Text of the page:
With painkillers like OxyContin, the overdose reversal drug naloxone, and detox/maintenance medications like Suboxone, the pharmaceutical industry is making a profit off people addicted to opioids at every stage.
Opioids are highly addictive and sometimes, especially in combination with other drugs, deadly. There is, as of yet, no other kind of pain medication that matches the level of relief provided by opiates, nor is there any comparable high for people who are addicted to the drug. Thus, the epidemic grows and more people die.
Some researchers are unwilling to give up on the search for a non-addictive opioid and they may be getting close to finding one. A report in the “Proceedings of the National Academy of Sciences” published findings on a new opioid only named BU08028. The drug was tested on monkeys and found to be as effective at managing pain as the most powerful opioids on the market today. The uniqueness of BU08028 lies in its lack of fatal side effects. It’s non-habit forming, is believed not to bring on a euphoric high, and even at extremely high doses is not deadly. The science on this drug is still in the early phases, and some doctors have doubts over the kinds of pain it can manage and whether or not it is actually as benign as these initial tests have found.
There are many factors that play into developing an addiction. The chemical properties of a drug make up only one piece of the puzzle, but it is a piece that cannot be ignored. The human body easily becomes physically dependent on opioids in all of their current formulations. Even people who do not develop an addiction will experience a painful withdrawal syndrome if they have been taking opioids for an extended period of time. Addiction and opioids have always gone hand in hand. As more potent versions of the drug have made their way to pharmacies, more people have become addicted and more people have died.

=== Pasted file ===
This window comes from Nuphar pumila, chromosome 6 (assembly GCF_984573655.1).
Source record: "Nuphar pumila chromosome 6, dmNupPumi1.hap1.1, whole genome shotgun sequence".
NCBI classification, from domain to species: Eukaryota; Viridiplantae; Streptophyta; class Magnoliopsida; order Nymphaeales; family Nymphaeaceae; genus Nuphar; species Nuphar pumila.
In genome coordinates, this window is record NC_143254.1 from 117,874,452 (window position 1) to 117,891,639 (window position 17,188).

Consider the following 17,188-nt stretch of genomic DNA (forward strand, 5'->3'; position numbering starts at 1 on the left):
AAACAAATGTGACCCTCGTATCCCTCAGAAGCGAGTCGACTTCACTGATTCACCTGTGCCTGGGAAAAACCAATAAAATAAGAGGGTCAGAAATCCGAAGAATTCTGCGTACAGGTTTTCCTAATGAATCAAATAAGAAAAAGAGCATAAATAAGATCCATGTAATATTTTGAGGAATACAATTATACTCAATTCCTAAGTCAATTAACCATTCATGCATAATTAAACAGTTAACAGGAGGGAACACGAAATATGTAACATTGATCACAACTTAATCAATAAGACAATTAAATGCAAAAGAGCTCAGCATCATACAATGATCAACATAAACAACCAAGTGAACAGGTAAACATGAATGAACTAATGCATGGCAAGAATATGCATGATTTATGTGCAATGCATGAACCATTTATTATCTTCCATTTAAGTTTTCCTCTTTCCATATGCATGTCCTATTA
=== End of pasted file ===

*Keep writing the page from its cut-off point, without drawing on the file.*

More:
The predisposition of opioids to being misused has been well documented over the last several thousand years. Opium, from which morphine is synthesized, was used in 1500 BCE and possibly as far back as 4200 BCE. Morphine was purified from opium in 1805 and ever since the hypodermic syringe was invented in 1853, opioids have become an increasingly deadly and widespread addiction. If we’ve known about these issues for so long, how did we let the problem get so bad?
In large part we can thank the pharmaceutical industry. Prior to 1990, opioids were only used to treat patients with severe pain, such as cancer patients. Aggressive marketing initiatives by Purdue Pharma in the 1990s advertised OxyContin as a non-addictive alternative. In reality, OxyContin is just a time release version of oxycodone, the dangers of which have been well documentedsince the 1960s. As a result of the “non-addictive” advertising campaigns, OxyContin flew off the shelves and Purdue Pharma counted the cash (in 2010 they raked in $3.1 billion on OxyContin sales alone). When it was discovered that Purdue Pharma was knowingly misleading the public they were forced to pay a fine of $635 million. The fine barely made a dent in their profit margin and it did not affect their OxyContin sales. The majority of the $3 billion that the company continues to generate annually come from that drug. The Sacklers, the family at the helm of Purdue Pharma, were added to the Forbes 2015 list of America’s richest families with a net worth of $14 billion. Read more “the fix”…